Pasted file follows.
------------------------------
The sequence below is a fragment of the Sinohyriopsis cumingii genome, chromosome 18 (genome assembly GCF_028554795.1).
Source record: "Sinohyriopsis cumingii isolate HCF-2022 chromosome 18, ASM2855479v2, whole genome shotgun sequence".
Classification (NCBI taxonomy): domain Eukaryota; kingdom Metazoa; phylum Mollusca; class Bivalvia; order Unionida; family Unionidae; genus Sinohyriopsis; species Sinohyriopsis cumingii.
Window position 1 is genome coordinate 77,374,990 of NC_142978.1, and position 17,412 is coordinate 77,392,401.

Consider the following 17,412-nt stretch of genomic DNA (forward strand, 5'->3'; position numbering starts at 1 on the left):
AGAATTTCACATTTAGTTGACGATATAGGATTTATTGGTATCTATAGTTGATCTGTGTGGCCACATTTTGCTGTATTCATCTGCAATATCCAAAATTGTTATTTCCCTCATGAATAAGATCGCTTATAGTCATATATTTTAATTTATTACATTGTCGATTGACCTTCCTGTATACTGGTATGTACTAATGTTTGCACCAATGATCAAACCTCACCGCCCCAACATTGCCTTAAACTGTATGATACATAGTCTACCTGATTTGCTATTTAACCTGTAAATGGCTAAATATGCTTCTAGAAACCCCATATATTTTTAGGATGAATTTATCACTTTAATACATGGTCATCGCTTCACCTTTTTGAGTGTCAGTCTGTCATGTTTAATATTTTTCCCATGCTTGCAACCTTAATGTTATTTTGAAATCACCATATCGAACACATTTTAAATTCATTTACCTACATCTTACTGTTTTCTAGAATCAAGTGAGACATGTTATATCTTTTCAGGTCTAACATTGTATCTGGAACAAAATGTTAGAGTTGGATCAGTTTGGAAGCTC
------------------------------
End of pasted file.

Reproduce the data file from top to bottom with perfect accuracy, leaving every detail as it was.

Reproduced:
The sequence below is a fragment of the Sinohyriopsis cumingii genome, chromosome 18 (genome assembly GCF_028554795.1).
Source record: "Sinohyriopsis cumingii isolate HCF-2022 chromosome 18, ASM2855479v2, whole genome shotgun sequence".
Classification (NCBI taxonomy): domain Eukaryota; kingdom Metazoa; phylum Mollusca; class Bivalvia; order Unionida; family Unionidae; genus Sinohyriopsis; species Sinohyriopsis cumingii.
Window position 1 is genome coordinate 77,374,990 of NC_142978.1, and position 17,412 is coordinate 77,392,401.

Consider the following 17,412-nt stretch of genomic DNA (forward strand, 5'->3'; position numbering starts at 1 on the left):
AGAATTTCACATTTAGTTGACGATATAGGATTTATTGGTATCTATAGTTGATCTGTGTGGCCACATTTTGCTGTATTCATCTGCAATATCCAAAATTGTTATTTCCCTCATGAATAAGATCGCTTATAGTCATATATTTTAATTTATTACATTGTCGATTGACCTTCCTGTATACTGGTATGTACTAATGTTTGCACCAATGATCAAACCTCACCGCCCCAACATTGCCTTAAACTGTATGATACATAGTCTACCTGATTTGCTATTTAACCTGTAAATGGCTAAATATGCTTCTAGAAACCCCATATATTTTTAGGATGAATTTATCACTTTAATACATGGTCATCGCTTCACCTTTTTGAGTGTCAGTCTGTCATGTTTAATATTTTTCCCATGCTTGCAACCTTAATGTTATTTTGAAATCACCATATCGAACACATTTTAAATTCATTTACCTACATCTTACTGTTTTCTAGAATCAAGTGAGACATGTTATATCTTTTCAGGTCTAACATTGTATCTGGAACAAAATGTTAGAGTTGGATCAGTTTGGAAGCTC